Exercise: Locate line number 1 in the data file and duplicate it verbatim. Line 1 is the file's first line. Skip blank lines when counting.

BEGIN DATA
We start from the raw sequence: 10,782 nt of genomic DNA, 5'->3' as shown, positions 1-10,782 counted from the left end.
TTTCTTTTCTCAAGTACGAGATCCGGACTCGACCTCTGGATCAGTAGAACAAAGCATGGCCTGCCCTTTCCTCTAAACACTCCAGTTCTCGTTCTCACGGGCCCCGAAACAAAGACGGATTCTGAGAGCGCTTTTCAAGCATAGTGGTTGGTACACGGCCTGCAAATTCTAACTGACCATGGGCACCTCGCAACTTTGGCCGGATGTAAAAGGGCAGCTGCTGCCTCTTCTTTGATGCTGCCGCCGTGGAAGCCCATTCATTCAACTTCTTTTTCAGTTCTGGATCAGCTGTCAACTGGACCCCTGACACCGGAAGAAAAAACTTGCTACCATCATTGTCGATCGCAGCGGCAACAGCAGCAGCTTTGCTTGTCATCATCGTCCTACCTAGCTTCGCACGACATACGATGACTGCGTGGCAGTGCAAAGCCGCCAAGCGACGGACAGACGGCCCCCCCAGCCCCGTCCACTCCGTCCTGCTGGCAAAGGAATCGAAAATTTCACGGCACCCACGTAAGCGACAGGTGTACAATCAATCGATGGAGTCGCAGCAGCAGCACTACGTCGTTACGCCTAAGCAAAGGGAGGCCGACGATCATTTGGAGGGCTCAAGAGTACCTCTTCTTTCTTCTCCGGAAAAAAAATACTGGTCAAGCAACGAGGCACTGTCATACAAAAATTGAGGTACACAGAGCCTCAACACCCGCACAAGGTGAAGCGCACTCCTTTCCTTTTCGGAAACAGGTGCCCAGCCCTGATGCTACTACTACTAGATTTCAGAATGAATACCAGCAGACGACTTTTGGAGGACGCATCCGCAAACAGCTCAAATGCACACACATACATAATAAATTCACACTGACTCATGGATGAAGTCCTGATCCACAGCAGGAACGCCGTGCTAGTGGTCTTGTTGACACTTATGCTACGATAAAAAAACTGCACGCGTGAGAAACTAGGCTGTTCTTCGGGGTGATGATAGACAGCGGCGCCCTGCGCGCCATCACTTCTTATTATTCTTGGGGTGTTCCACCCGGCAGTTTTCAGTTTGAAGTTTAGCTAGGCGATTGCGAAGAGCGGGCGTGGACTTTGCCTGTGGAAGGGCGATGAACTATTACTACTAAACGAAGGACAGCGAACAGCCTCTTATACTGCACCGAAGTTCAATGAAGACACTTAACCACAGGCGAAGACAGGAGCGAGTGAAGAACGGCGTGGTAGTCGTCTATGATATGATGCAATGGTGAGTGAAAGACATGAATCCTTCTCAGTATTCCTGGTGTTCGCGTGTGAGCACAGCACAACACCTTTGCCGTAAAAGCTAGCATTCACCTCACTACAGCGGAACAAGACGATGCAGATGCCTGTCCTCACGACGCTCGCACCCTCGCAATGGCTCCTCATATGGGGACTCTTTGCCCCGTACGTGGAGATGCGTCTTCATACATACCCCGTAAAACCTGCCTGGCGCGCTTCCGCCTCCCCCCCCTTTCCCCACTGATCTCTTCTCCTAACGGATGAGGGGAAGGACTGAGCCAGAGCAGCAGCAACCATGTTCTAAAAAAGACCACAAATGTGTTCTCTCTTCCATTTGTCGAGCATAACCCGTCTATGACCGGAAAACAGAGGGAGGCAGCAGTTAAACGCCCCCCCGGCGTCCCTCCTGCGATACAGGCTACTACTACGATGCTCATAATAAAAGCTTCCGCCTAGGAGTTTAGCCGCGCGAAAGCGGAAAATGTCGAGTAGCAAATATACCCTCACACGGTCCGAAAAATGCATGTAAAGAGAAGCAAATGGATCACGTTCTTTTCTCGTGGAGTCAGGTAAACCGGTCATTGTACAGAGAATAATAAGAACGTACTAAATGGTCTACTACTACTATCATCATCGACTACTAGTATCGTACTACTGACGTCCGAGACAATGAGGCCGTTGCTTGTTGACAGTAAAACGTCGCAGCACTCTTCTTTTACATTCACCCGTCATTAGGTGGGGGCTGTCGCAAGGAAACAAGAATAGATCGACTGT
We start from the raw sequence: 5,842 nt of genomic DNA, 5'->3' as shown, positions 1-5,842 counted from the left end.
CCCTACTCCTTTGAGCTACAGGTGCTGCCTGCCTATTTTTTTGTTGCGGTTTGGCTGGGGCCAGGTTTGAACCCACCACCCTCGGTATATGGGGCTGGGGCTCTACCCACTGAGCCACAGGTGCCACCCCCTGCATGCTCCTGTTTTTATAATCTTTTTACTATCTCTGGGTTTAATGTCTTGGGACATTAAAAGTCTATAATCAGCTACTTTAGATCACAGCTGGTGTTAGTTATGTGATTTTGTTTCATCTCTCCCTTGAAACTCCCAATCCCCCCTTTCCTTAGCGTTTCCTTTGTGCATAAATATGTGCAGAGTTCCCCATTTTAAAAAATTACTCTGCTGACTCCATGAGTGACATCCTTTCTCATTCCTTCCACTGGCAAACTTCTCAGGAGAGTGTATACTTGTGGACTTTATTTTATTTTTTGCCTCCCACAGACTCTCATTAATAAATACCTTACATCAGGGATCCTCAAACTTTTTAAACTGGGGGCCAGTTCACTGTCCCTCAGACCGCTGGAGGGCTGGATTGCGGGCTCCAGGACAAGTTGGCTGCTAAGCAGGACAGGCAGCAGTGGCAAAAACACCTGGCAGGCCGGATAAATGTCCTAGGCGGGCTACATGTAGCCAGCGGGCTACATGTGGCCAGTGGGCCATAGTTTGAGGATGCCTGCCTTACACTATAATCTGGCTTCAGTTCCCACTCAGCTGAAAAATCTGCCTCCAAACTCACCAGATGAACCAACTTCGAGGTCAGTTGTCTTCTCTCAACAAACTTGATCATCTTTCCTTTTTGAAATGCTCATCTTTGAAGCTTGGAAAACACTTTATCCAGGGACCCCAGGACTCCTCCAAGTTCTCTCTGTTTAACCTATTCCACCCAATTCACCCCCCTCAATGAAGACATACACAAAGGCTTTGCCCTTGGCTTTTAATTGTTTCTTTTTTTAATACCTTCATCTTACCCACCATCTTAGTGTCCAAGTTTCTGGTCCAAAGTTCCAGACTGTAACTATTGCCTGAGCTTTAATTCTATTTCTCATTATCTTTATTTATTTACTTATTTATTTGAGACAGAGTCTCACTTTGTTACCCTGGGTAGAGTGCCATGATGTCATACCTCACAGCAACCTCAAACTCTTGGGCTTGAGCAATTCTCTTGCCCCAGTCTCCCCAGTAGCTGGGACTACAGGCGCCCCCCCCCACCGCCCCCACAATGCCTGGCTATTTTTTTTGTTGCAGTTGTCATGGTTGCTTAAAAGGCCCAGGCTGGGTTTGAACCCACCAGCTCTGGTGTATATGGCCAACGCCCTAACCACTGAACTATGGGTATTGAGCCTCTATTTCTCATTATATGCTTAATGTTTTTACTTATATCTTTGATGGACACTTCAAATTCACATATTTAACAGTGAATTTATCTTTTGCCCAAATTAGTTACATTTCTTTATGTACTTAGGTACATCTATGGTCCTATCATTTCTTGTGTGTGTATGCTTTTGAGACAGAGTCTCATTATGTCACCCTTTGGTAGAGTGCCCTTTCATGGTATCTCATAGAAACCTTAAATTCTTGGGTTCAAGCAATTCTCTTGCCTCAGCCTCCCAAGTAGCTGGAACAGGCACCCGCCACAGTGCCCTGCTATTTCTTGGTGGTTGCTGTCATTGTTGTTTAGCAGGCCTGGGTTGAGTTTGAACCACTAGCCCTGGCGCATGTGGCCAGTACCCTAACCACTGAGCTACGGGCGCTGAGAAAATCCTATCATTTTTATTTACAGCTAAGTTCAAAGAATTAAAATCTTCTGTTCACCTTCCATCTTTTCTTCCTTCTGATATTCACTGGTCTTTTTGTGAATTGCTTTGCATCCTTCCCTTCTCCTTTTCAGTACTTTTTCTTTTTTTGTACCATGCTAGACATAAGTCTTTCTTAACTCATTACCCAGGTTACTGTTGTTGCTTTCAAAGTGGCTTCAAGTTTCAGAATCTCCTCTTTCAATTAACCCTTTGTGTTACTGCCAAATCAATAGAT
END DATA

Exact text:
We start from the raw sequence: 10,782 nt of genomic DNA, 5'->3' as shown, positions 1-10,782 counted from the left end.